Foggy beach scene with text overlay: 5 Work-Arounds for Dealing with Fibro Fog

5 Work-Arounds For Dealing With Fibro Fog

“You’re really foggy this morning, aren’t you?,” my husband asked as I stood in the middle of the kitchen trying to figure out what I was in there for. He was just starting to make our morning coffee and I had zoned out about three times already.

Of all the wacky things that go along with fibromyalgia, brain fog is probably the most disconcerting for me. As I’ve mentioned before, I’m retired military, and making quick, sound decisions was part of my everyday life. Now, it often takes me a while to even process what I’m supposed to be making a decision about, much less make one!

Add to that the inability to remember things, and sometimes, I feel as if my brain is just shutting down on me. I’m learning to live with it, but I don’t have to like it :o). I teach a Life Group at church a couple of times a month, and sometimes, in the middle of teaching, I’ll just forget what I was saying, or where my train of thought was headed. It’s embarrassing, but thankfully, I teach a group of older ladies, and they just laugh and tell me it’s only going to get worse as I get older. That definitely makes me a lot more comfortable in the moment, but then, when I think about it, I start to worry a little. Worse? Really??? Yikes!

Whether I like it or not, brain fog is a part of life with fibromyalgia, so I’ve developed work-arounds to help me function halfway normally even on those days I can’t think straight. I thought I’d share them, and although most of them probably won’t be new to you, hopefully, you’ll find something helpful here.

5 Work-Arounds for Dealing With Fibro Fog

  • Make lists – I make lists for groceries, meal ideas, blog ideas, you name it, I probably have a list for it. These really are my lifeline when I’m having one of those foggy days. They help me stay focused and serve as my “memory” when I can’t remember things.
  • As much as possible, stay organized – Keep the things you use most often in the same place all the time, and after you use them, put them right back in the same place. When you’re having one of those foggy days, you don’t have to think about where things are; your muscle memory will take care of it for you. You’ll just go straight to what you need and not have to worry about trying to remember where it is.
  • Set up reminders in your computer, on your phone, whatever you usually have around that will get the reminder to you. I use my Amazon Echo now. We got one when Amazon had Prime Day – they were half off so I figured “why not?” I now have a new best friend! All I have to do is say, “Alexa, set a reminder” for whatever I need to be reminded of, or “Alexa, add ____________ to my shopping list” and it’s taken care of. The important thing is just to put your reminders in whatever format works best for you.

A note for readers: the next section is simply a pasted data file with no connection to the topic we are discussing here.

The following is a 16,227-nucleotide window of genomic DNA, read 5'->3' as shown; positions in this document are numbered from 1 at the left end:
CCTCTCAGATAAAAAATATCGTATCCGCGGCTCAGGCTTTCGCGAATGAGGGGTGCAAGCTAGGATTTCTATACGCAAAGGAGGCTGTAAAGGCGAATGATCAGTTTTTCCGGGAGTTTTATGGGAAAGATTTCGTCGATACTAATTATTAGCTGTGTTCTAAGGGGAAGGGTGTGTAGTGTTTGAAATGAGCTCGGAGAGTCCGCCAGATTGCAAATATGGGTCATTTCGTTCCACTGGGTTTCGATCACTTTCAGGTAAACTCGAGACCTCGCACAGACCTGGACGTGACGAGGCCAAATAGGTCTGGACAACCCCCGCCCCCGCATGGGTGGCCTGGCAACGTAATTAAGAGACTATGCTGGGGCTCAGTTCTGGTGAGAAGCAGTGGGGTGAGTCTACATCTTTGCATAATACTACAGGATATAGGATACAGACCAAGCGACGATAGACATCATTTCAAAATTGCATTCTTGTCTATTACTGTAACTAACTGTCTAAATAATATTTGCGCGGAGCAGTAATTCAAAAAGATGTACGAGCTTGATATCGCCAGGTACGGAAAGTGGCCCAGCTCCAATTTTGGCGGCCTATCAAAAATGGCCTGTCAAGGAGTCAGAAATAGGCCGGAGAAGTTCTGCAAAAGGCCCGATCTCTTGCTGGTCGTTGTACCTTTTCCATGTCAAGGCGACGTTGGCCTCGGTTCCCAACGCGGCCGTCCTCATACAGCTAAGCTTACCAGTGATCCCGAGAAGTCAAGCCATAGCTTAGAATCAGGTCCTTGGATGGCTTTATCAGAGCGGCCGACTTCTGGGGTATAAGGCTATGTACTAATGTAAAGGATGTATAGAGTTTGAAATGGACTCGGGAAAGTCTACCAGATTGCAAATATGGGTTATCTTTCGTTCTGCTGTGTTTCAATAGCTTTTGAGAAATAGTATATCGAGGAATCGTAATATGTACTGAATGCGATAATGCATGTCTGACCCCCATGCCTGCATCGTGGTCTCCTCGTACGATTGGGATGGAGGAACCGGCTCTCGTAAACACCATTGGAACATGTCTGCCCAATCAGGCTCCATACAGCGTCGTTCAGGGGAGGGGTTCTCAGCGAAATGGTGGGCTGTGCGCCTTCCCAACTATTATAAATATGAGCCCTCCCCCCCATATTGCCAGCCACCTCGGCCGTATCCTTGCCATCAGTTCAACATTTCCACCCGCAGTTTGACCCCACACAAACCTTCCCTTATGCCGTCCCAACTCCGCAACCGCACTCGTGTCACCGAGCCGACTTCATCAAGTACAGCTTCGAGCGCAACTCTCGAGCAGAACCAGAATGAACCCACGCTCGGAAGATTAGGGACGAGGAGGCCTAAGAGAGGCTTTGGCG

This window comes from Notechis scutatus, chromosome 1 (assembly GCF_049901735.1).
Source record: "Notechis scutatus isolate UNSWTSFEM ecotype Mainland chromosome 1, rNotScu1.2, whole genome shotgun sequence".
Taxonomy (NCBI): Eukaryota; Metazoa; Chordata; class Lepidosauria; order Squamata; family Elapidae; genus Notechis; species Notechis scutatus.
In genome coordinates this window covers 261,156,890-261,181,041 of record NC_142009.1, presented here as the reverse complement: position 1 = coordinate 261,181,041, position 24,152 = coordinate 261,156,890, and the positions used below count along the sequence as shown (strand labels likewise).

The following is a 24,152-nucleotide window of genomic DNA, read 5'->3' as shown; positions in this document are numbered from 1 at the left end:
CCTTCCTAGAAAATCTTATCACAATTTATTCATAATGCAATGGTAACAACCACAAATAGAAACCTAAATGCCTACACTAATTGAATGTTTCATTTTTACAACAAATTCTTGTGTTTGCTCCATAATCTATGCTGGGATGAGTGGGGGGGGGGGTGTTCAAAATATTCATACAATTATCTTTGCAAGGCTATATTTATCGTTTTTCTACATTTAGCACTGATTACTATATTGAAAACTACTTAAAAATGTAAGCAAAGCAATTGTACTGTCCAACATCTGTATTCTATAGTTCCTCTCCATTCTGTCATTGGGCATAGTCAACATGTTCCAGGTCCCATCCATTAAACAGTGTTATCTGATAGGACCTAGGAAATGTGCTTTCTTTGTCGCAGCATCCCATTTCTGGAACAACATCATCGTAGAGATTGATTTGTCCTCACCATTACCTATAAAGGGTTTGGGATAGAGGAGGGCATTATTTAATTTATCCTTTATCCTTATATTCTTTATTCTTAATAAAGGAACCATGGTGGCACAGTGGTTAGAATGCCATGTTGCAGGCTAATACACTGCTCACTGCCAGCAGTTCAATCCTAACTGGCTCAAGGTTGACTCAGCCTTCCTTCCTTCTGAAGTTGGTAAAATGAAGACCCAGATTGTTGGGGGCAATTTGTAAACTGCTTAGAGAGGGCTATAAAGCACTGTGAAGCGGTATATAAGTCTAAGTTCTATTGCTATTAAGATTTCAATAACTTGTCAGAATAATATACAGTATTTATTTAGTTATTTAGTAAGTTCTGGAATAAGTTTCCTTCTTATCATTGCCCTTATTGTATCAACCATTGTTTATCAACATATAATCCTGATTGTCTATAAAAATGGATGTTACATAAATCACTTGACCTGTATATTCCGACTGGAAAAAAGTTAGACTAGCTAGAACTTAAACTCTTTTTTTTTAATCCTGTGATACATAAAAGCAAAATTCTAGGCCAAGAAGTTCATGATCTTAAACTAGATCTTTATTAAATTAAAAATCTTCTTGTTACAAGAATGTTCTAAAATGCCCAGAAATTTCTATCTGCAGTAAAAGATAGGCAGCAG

• When you’re out and about, only lock the car door with the key fob from outside the car. I’ve had a fear of locking myself out of the car since this brain fog started, so I just make sure I have my key fob in hand before I even open the car door to get out, and I never touch the lock button on the door.
  • Set up a double-check system for things that are critical, i.e., I have a gas stove, so after I’m done cooking, I always go back and double-check each burner and the oven to make sure the gas is completely off.

Of course, the best thing we can do is to try to keep the Fibro Fog at bay. Taking care of our brain health  is a great place to start. Healthy diet, exercise, things that stimulate the brain such as brain games or reading, etc., and even deep breathing can help us take care of our brains and perhaps, lessen the impact of Fibro Fog.

Do you deal with Fibro Fog? What kind of systems do you have in place for your foggy days? Please share!



5 Work-Arounds2

5 Work-Arounds for dealing with fibro fog


  1. Thanks for this Terri. As someone who doesn’t suffer from fibromyalgia, I often feel like an interloper here, but it’s rare I read something not helpful to me or someone I know. Your tips today are wonderful reminders for some of us who are edging into our years where forgetfulness happens more often than we like. And, knowing you, it’s nice to just hear your voice as I read your posts.

    1. Oh Tim, you could never be an interloper here! I want this to be a place where everyone can gather and feel welcome. Let’s hope we don’t edge into those “forgetful” years too quickly — for me, that would be a double whammy ha ha! I’m glad you found the tips helpful, and I really appreciate your kind words. Sending hugs to you and your lovely bride!

  2. It’s good the ladies in the Life Group take it with a dose of humour, I think that really helps as you say at the time, but it worries me to think this sort of fog can get worse, too!

    Chronic pain is bad, but I think I find ‘fibro fog’ to be one of the most disheartening, frustrating aspects, perhaps because I’ve always been more cerebral in life. I used to sit and write or read or study for hours at a time; I was quick with thought, quick with processing things, I could focus and concentrate. Not any more.

    I rely a lot of lists and in trying to be organised, so I’m glad you mentioned those points as I find them really helpful. Reminders are fantastic too, especially with the help of technology. It’s amazing Alexa can do that! I’m so curious about the Echo, but if I’m totally honest I’m not 100% sure how it works so I don’t know if I’d even be able to connect it to my Macbook’s notes & calendar and I’d end up even more confused 😂

    Regular breaks are important on foggy days, which is every day. Double-checking is quite reassuring to do and I always think ‘it doesn’t hurt to make sure’. Fibro fog be damned, you still produce such relatable, well written & useful posts, Terri!  ♥
    Caz xx

    1. Thanks so much Caz! I’m with you on the Fibro Fog being “one of the most disheartening, frustrating aspects” of this syndrome. As someone who’s lived with migraines for as long as I can remember, I’ve been in some sort of pain pretty much my entire life. Although it does bring me to my knees and send me to my bed sometimes, it’s still easier to deal with than the feeling like I’m moving through mud when I’m trying to think sometimes.

      As far as the Echo goes, mine connects to my WiFi. I do have the Alexa app on my iPad, but I mostly just set up my reminders by talking to the Echo. I haven’t tried syncing my Macbook’s calendar with it (I use my Outlook calendar), so I’m not sure if that’s possible or not. Maybe someone else on here knows about that….